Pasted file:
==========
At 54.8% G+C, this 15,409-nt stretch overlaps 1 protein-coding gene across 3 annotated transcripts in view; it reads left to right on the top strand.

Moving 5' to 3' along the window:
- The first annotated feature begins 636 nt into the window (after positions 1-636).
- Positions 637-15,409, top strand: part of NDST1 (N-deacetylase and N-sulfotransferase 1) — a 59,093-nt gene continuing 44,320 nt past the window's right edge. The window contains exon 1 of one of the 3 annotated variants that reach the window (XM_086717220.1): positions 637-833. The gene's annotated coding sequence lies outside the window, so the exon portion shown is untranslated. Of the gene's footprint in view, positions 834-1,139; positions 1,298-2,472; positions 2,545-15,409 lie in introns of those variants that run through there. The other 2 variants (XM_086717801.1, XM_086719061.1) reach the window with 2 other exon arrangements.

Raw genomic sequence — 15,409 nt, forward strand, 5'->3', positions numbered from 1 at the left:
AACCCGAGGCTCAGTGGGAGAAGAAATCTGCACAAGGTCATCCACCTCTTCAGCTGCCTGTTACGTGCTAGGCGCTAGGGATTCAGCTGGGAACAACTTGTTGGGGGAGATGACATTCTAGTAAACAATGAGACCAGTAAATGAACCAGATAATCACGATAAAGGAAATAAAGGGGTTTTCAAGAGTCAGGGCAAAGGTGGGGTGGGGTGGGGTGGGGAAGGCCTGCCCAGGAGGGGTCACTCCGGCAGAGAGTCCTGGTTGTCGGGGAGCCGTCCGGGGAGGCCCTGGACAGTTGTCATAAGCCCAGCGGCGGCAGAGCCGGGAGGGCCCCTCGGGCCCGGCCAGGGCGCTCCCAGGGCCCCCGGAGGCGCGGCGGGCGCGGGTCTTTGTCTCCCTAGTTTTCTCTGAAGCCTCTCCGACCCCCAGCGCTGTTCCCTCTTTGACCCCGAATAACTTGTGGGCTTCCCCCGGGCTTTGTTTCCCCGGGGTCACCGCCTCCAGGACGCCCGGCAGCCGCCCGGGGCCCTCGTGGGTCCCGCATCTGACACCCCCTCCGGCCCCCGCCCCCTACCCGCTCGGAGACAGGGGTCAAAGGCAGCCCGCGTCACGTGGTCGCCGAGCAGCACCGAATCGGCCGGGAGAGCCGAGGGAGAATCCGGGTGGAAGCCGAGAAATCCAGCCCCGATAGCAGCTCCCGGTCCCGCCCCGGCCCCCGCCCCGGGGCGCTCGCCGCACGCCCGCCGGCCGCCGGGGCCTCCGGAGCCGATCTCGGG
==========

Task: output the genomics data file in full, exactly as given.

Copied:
At 54.8% G+C, this 15,409-nt stretch overlaps 1 protein-coding gene across 3 annotated transcripts in view; it reads left to right on the top strand.

Moving 5' to 3' along the window:
- The first annotated feature begins 636 nt into the window (after positions 1-636).
- Positions 637-15,409, top strand: part of NDST1 (N-deacetylase and N-sulfotransferase 1) — a 59,093-nt gene continuing 44,320 nt past the window's right edge. The window contains exon 1 of one of the 3 annotated variants that reach the window (XM_086717220.1): positions 637-833. The gene's annotated coding sequence lies outside the window, so the exon portion shown is untranslated. Of the gene's footprint in view, positions 834-1,139; positions 1,298-2,472; positions 2,545-15,409 lie in introns of those variants that run through there. The other 2 variants (XM_086717801.1, XM_086719061.1) reach the window with 2 other exon arrangements.

Raw genomic sequence — 15,409 nt, forward strand, 5'->3', positions numbered from 1 at the left:
AACCCGAGGCTCAGTGGGAGAAGAAATCTGCACAAGGTCATCCACCTCTTCAGCTGCCTGTTACGTGCTAGGCGCTAGGGATTCAGCTGGGAACAACTTGTTGGGGGAGATGACATTCTAGTAAACAATGAGACCAGTAAATGAACCAGATAATCACGATAAAGGAAATAAAGGGGTTTTCAAGAGTCAGGGCAAAGGTGGGGTGGGGTGGGGTGGGGAAGGCCTGCCCAGGAGGGGTCACTCCGGCAGAGAGTCCTGGTTGTCGGGGAGCCGTCCGGGGAGGCCCTGGACAGTTGTCATAAGCCCAGCGGCGGCAGAGCCGGGAGGGCCCCTCGGGCCCGGCCAGGGCGCTCCCAGGGCCCCCGGAGGCGCGGCGGGCGCGGGTCTTTGTCTCCCTAGTTTTCTCTGAAGCCTCTCCGACCCCCAGCGCTGTTCCCTCTTTGACCCCGAATAACTTGTGGGCTTCCCCCGGGCTTTGTTTCCCCGGGGTCACCGCCTCCAGGACGCCCGGCAGCCGCCCGGGGCCCTCGTGGGTCCCGCATCTGACACCCCCTCCGGCCCCCGCCCCCTACCCGCTCGGAGACAGGGGTCAAAGGCAGCCCGCGTCACGTGGTCGCCGAGCAGCACCGAATCGGCCGGGAGAGCCGAGGGAGAATCCGGGTGGAAGCCGAGAAATCCAGCCCCGATAGCAGCTCCCGGTCCCGCCCCGGCCCCCGCCCCGGGGCGCTCGCCGCACGCCCGCCGGCCGCCGGGGCCTCCGGAGCCGATCTCGGG